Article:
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America is working: Jobs and the economy are growing



It’s a perennial promise of presidential candidates, and especially Republican ones. George H.W. Bush said the goal of his economic policy was “jobs, jobs, jobs.” In 2012, Republican Mitt Romney repeated the refrain. In 2016, consistent with his empty boasts on every other topic, Donald Trump promised to be “the greatest jobs president that God ever created.”

Trump would wind up with the worst jobs record of any president in modern American history — leaving office with a smaller workforce than when he started. And for anyone who shouts “but COVID,” reply: What’s a president for if not to manage a crisis?

The plain fact is that, since 1989, just 1.3 million net jobs have been created in terms with Republicans in the Oval Office — compared to more than 49 million jobs created under Democratic presidents. It doesn’t mean that one party has the answer to prosperity, but the numbers are real, as the May jobs report shows.

In Bill Clinton’s two terms, the economy added 18.6 million jobs. In Barack Obama’s, 11.6 million. And so far in Joe Biden’s tenure, more than 15 million jobs have been created — the latest being a hotter-than-expected 272,000 in May, even as interest rates remain high. The unemployment edged up a tick to 4%, not a number worth worrying the least bit about. Recall: In the worst of the pandemic under Donald Trump, unemployment hit 15%.

Meanwhile, hourly wages are up 4.1%, outpacing inflation.

Yes, we said the word. Even though the economy is just about as healthy as they come, it remains a serious problem. Prices rose so much early in Biden’s term, Americans are still coming to grips with what a trip to the supermarket might cost them. The fact that wages are up too, and that the hiring machine is damn near miraculous, can’t override what they say they feel in their daily lives.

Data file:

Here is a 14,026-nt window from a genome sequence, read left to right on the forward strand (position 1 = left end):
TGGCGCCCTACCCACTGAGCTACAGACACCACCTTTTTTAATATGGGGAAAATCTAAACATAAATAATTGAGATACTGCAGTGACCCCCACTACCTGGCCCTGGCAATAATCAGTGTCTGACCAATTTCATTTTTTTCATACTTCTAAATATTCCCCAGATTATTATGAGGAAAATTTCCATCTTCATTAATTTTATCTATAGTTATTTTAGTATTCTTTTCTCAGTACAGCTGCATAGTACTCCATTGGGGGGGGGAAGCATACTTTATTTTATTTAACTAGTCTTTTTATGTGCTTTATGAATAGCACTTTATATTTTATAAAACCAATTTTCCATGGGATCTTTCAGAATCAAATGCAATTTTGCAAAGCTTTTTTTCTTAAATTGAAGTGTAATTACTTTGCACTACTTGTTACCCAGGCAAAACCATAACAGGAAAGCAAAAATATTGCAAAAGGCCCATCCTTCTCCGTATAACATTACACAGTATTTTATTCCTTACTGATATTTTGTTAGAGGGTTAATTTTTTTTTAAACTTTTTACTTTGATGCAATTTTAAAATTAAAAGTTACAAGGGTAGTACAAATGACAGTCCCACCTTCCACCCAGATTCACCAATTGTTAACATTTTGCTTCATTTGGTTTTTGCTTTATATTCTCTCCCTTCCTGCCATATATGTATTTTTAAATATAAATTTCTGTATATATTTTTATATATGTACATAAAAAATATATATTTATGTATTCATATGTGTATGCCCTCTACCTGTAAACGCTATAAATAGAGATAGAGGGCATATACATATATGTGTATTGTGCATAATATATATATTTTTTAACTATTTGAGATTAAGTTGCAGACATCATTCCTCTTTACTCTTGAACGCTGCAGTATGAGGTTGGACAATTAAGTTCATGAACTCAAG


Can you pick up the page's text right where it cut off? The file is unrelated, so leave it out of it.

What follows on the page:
Thus, Americans’ economic confidence remains in the red, with a hefty share saying high prices remain their single most important issue.

Let others try to diagnose why so many are so sour when the United States is outpacing other advanced countries in just about every imaginable economic category.

Biden has hardly been a passive steward of the economy. The Inflation Recovery Act was a massive intervention, as was the CHIPS and Science Act. There have been no massive, gimmicky tax cuts primarily benefiting the wealthy and corporations as there were under Trump, and no high-drama trade wars whipping the economy in one direction or another.

Student loan relief is lifting a very real burden off the backs of millions of young and middle-age people. U.S. oil production has hit record levels even as the country is making unprecedented investments in clean energy. And all this while maintaining and strengthening the Affordable Care Act, which Republicans said would be a historic job-killer.

The figures from the U.S. Bureau of Labor Statistics show an economy that’s the envy of the rest of the world, even with inflation worries, although galloping prices have been largely reined in by the Fed. We have long responded to the question: “Who will win the election?” by retorting, “What is the unemployment rate in October.” We will learn the answer to both in a few months.


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